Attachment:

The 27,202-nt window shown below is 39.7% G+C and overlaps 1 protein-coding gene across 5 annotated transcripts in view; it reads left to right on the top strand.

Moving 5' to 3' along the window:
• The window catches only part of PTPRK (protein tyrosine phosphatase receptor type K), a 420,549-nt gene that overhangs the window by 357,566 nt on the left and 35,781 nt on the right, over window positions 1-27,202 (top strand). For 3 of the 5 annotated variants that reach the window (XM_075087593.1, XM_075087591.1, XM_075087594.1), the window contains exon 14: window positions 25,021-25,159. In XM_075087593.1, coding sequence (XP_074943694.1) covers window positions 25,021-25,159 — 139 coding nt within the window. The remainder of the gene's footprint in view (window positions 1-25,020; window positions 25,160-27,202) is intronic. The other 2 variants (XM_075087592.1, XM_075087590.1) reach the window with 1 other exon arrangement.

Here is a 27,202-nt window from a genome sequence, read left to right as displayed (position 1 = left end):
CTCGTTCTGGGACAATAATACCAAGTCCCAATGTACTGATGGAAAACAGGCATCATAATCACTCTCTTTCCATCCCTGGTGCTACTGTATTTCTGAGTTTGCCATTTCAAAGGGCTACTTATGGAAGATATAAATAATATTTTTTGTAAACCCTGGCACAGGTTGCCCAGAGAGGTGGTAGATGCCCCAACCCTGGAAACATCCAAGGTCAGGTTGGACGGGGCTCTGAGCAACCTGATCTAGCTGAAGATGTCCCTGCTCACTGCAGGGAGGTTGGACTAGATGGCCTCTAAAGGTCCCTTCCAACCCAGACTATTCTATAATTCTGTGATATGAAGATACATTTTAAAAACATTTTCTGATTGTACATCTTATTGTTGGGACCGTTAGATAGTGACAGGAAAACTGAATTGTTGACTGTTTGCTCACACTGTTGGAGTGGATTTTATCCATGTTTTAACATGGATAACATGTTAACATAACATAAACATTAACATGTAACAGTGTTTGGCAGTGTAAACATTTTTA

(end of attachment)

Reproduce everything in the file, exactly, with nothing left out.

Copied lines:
The 27,202-nt window shown below is 39.7% G+C and overlaps 1 protein-coding gene across 5 annotated transcripts in view; it reads left to right on the top strand.

Moving 5' to 3' along the window:
• The window catches only part of PTPRK (protein tyrosine phosphatase receptor type K), a 420,549-nt gene that overhangs the window by 357,566 nt on the left and 35,781 nt on the right, over window positions 1-27,202 (top strand). For 3 of the 5 annotated variants that reach the window (XM_075087593.1, XM_075087591.1, XM_075087594.1), the window contains exon 14: window positions 25,021-25,159. In XM_075087593.1, coding sequence (XP_074943694.1) covers window positions 25,021-25,159 — 139 coding nt within the window. The remainder of the gene's footprint in view (window positions 1-25,020; window positions 25,160-27,202) is intronic. The other 2 variants (XM_075087592.1, XM_075087590.1) reach the window with 1 other exon arrangement.

Here is a 27,202-nt window from a genome sequence, read left to right as displayed (position 1 = left end):
CTCGTTCTGGGACAATAATACCAAGTCCCAATGTACTGATGGAAAACAGGCATCATAATCACTCTCTTTCCATCCCTGGTGCTACTGTATTTCTGAGTTTGCCATTTCAAAGGGCTACTTATGGAAGATATAAATAATATTTTTTGTAAACCCTGGCACAGGTTGCCCAGAGAGGTGGTAGATGCCCCAACCCTGGAAACATCCAAGGTCAGGTTGGACGGGGCTCTGAGCAACCTGATCTAGCTGAAGATGTCCCTGCTCACTGCAGGGAGGTTGGACTAGATGGCCTCTAAAGGTCCCTTCCAACCCAGACTATTCTATAATTCTGTGATATGAAGATACATTTTAAAAACATTTTCTGATTGTACATCTTATTGTTGGGACCGTTAGATAGTGACAGGAAAACTGAATTGTTGACTGTTTGCTCACACTGTTGGAGTGGATTTTATCCATGTTTTAACATGGATAACATGTTAACATAACATAAACATTAACATGTAACAGTGTTTGGCAGTGTAAACATTTTTA